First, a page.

By John Stillman ‘19

Ever since I was born, I have always loved my sports teams. Whether it is the Chicago Blackhawks or New England Patriots, I always have had unwavering support for my team.

There is one team and two colors, however, that I love more than any other.

I bleed black and white.

I love the Chicago White Sox more than any other team in sports. From the 2005 World Series, to this previous year’s 100 loss season, I have never supported any other MLB team.

That is coming from someone who is not the most loyal fan in every sport. For those of you who don’t know me, I’ll admit it; I’m not the most loyal fan when it comes to NCAA football.

Despite my love for the White Sox, I have had it with the continued disappointment of the team. The organization has not made the playoffs since 2008 and despite the promising farm system, I have lost faith in the front office and ownership.

The recent events surrounding Manny Machado’s decision have been nothing but humiliating. The White Sox have become a laughingstock in baseball. The White Sox are, right now, nothing but the second team in the Second City.

The Reinsdorf family has brought much joy to the city of Chicago. They have brought six titles to the city with the Bulls and ended the 88-year drought with the White Sox. As they say though, all great things must come to an end.

It is time to sell the White Sox, Mr. Reinsdorf.

White Sox fan Pat Flynn agrees: “It’s time for a new era on the southside. The ownership needs to go.”

The White Sox are in need of an overhaul to help propel the team back to relevance. With a market as large as Chicago, they are a marketing dream. Plus, it does not hurt to have a young team with an elite farm system that is ready to juggernaut in the upcoming years.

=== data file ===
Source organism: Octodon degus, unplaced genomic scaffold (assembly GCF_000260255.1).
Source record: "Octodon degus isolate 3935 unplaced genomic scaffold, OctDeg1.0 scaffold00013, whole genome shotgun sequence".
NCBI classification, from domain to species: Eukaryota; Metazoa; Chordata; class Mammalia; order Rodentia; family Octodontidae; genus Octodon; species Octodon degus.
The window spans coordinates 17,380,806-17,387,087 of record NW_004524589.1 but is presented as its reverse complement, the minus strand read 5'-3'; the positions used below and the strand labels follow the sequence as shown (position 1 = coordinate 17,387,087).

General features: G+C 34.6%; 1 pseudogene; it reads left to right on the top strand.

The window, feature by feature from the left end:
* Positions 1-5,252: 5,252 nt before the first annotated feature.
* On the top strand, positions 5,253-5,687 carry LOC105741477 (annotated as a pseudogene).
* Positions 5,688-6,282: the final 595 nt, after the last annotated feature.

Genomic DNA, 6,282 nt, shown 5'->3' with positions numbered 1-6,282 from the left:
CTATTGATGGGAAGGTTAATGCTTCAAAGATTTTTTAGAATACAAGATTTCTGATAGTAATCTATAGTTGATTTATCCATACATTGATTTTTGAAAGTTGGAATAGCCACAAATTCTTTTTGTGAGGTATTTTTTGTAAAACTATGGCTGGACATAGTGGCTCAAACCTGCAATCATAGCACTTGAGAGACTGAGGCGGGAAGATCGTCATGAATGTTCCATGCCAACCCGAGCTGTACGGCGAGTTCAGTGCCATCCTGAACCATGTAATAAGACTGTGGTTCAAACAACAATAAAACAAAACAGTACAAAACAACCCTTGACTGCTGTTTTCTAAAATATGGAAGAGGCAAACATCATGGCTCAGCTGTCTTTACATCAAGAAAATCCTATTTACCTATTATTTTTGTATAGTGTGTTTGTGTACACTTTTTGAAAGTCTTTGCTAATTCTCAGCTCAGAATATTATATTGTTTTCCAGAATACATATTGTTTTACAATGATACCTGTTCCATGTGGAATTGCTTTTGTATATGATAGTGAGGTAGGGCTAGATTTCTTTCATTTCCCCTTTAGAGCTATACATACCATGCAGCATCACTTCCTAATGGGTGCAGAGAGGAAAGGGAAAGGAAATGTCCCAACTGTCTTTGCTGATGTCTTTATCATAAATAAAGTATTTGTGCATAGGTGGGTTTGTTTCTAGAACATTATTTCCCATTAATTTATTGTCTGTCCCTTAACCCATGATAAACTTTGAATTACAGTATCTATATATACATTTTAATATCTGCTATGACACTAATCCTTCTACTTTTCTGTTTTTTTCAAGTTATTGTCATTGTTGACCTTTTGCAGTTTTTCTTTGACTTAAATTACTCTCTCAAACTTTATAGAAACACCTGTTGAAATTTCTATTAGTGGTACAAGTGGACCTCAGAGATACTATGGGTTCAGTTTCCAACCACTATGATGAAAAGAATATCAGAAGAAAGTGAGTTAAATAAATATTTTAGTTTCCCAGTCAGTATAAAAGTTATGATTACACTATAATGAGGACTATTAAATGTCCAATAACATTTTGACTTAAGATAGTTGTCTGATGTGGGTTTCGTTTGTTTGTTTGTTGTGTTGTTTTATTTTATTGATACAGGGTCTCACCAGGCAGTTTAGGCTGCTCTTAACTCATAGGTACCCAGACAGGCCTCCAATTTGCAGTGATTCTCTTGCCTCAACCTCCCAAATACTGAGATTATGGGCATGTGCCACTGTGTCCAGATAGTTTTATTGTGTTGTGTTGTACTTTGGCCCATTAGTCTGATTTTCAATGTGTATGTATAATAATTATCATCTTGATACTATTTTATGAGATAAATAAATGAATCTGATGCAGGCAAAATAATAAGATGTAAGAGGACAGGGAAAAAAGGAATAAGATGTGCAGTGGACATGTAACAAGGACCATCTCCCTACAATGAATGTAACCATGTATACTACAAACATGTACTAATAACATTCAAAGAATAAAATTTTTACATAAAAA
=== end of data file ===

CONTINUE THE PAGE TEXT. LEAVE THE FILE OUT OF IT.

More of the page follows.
Use the Los Angeles Dodgers as an example. Ever since their new ownership group took over in 2012, they have won their division every year besides their transition year in 2012. The new ownership brought a fresh vibe to the table by spending big money and making aggressive trades. They have also reignited the Dodgers to back-to-back World Series appearances the past two years.

Now if the White Sox are to go out and sign Bryce Harper in the next coming week(s), please disregard this article. The occurrence of that happening, though, is extremely unlikely, but stranger things have happened.

I love the Chicago White Sox and while I am thankful for what the Reinsdorf ownership group has done for the most loyal and best fans in baseball, I firmly believe it is in best interest for the organization to go up for sale.

Let’s turn the chapter, White Sox fans, and let’s party like it’s 2005 all over again.